As the countries of the G7 come together to discuss new import measures designed to prevent the flow of Russian diamonds through their borders, De Beers Group CEO, Al Cook, has published an open letter to the G7 outlining the company’s steadfast commitment to its objectives. Cook shares De Beers’ perspective on this important topic and its support for creating an effective framework.
A copy of the letter is reproduced below:
Dear leaders of the Group of Seven,
As the world’s leading producer of diamonds, De Beers fully and unequivocally supports the objectives of the G7 countries to prohibit diamonds of Russian origin from entering their borders.
We are grateful for the opportunity that you have given us and the diamond industry to engage with you regarding the framework of import requirements for diamonds.
By definition, a framework designed to identify diamonds from Russia must be able to identify and trace all diamonds.
Since the prospect of new import restrictions was first announced by the G7 earlier this year, De Beers has worked with government and industry stakeholders to identify effective and practical industry-wide solutions to meet this objective. Throughout our discussions two things have been clear: why we should do this is easy, but how we should do it is hard.
Several proposals have been developed to achieve the G7 objectives. In order to shape a framework that works, we believe it must be collaborative, coherent and collective.
To ensure that it can be effectively implemented, any framework that applies to the entire industry must be developed with input from across the industry. While some of the diamond industry sits within the G7, much of it sits outside of it. We urge the G7 to engage with governments and industry in key producer countries such as Botswana, Namibia, South Africa and Angola and in key cutting centres such as India.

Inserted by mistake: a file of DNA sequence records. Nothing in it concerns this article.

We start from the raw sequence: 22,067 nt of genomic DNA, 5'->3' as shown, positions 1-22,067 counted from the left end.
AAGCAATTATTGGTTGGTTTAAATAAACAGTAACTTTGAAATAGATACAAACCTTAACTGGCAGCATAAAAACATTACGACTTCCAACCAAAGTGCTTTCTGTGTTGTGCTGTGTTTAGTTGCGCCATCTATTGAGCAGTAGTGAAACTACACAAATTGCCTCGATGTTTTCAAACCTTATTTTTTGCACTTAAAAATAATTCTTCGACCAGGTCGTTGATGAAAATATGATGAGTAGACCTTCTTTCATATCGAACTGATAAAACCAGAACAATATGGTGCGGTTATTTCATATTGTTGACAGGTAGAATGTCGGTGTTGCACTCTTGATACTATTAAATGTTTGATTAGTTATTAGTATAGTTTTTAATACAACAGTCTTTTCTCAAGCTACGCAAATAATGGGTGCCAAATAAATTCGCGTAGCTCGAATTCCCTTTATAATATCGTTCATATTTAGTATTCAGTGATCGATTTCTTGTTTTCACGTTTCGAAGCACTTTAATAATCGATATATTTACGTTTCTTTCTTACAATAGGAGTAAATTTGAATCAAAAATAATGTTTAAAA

Any framework must be workable and must avoid damaging diamond exports from producing countries outside Russia. In particular, any import framework must protect the jobs, businesses and livelihoods that sustain the economies of diamond-producing African countries. Further, we must be realistic about the current capabilities of technology-based solutions. De Beers has developed the world ‘s leading diamonds blockchain, Tracr, but even we recognise that no single technology-based platform is capable today of meeting the G7 requirements. In the near-term, technology can support a framework, but it cannot be the framework.
Any framework must be inclusive for all members of the industry. If an effective framework is one that identifies and traces all diamonds, then it must be as accessible to the artisanal sector in Africa, small enterprises in India, and independent jewellers in America as it is to De Beers and our partners. There must be multiple government diamond offices, in trusted countries, for the certification of rough diamonds to avoid debilitating and restrictive bottlenecks.
Any solution that leaves parts of our industry behind threatens the integrity of that framework.
We in De Beers recognise that governments, not companies, set legislation. But we believe that responsible companies like ours can ensure that that such legislation is effective. In pursuit of a collaborative, coherent and collective solution that supports the aims of the G7, we have joined with 22 diamond industry organisations through the World Diamond Council to progress the ‘G7 Diamond Protocol’ proposal.
We look forward to further engagement with the G7 around the World Diamond Council proposal and urge those that have submitted proposals to work together to create an effective and practical solution. Ultimately, enhanced provenance requirements will make us stronger as an industry and better positioned to meet consumer expectations.
Chief Executive Officer
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